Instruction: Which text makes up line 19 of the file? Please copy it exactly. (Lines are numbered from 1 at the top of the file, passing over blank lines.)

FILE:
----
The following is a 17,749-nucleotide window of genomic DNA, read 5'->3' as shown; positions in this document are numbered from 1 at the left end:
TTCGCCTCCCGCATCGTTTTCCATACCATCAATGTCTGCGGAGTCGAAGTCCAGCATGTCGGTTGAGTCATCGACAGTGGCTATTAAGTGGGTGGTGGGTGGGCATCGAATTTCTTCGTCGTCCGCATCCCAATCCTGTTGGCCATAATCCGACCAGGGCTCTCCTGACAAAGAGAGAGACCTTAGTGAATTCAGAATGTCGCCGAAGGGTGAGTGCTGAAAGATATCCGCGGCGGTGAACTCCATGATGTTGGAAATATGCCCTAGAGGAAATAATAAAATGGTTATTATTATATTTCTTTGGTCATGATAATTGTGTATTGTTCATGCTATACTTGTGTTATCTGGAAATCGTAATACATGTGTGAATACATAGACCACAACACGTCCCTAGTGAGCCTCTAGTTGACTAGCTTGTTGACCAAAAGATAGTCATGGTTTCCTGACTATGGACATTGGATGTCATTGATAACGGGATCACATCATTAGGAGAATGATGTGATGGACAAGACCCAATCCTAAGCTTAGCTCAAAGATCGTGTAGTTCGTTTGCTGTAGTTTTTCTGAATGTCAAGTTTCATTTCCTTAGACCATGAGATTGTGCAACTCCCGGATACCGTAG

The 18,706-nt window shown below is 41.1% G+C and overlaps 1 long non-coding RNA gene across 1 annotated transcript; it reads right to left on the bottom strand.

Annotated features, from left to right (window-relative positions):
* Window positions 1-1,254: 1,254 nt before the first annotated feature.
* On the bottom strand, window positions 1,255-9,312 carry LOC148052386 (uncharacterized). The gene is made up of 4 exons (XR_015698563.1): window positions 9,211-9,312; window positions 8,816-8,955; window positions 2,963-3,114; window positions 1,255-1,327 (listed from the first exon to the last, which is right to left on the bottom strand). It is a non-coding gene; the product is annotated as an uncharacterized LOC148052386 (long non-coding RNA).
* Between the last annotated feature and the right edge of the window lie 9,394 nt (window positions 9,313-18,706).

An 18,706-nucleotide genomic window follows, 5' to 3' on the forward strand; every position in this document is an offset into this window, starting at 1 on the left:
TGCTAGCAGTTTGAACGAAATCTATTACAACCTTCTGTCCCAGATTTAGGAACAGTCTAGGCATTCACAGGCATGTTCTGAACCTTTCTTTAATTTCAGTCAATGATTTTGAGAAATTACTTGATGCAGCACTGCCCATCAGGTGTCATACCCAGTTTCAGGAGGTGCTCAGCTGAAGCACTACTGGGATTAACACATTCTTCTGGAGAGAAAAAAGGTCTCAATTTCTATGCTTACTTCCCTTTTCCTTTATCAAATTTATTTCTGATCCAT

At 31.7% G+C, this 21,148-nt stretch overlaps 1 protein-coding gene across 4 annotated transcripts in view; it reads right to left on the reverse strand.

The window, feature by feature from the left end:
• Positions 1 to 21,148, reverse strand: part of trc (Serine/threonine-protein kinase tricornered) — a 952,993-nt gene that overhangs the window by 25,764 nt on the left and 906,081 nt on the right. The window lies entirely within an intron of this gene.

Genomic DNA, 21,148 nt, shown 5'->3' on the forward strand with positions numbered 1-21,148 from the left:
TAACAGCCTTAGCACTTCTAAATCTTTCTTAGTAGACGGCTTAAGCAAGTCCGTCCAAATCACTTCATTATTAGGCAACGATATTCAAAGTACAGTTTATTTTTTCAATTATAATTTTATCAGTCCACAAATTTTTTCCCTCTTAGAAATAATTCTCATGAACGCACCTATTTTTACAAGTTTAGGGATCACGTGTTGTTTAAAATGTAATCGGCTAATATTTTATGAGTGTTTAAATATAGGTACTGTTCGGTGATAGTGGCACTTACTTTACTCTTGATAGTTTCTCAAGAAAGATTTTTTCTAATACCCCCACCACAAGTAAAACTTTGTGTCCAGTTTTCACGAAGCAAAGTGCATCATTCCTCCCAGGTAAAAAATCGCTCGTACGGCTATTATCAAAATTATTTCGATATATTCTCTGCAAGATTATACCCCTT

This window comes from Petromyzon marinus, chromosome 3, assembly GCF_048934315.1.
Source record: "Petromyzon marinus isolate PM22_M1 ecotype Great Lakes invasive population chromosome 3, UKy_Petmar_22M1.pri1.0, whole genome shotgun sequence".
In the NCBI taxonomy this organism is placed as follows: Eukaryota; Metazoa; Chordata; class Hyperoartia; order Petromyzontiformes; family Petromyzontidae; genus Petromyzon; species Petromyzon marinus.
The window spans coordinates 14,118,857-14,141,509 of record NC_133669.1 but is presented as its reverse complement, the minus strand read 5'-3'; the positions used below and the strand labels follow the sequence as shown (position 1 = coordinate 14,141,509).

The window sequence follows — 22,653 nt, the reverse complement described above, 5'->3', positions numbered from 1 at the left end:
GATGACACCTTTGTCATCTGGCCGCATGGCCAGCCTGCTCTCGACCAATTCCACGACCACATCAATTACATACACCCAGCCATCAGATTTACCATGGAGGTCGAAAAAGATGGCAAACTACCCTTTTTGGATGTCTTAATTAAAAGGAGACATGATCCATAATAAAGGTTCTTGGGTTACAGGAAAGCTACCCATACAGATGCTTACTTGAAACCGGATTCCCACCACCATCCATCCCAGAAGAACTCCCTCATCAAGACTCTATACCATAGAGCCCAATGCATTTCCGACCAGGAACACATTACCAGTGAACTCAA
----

The window sequence follows — 22,653 nt, the reverse complement described above, 5'->3', positions numbered from 1 at the left end: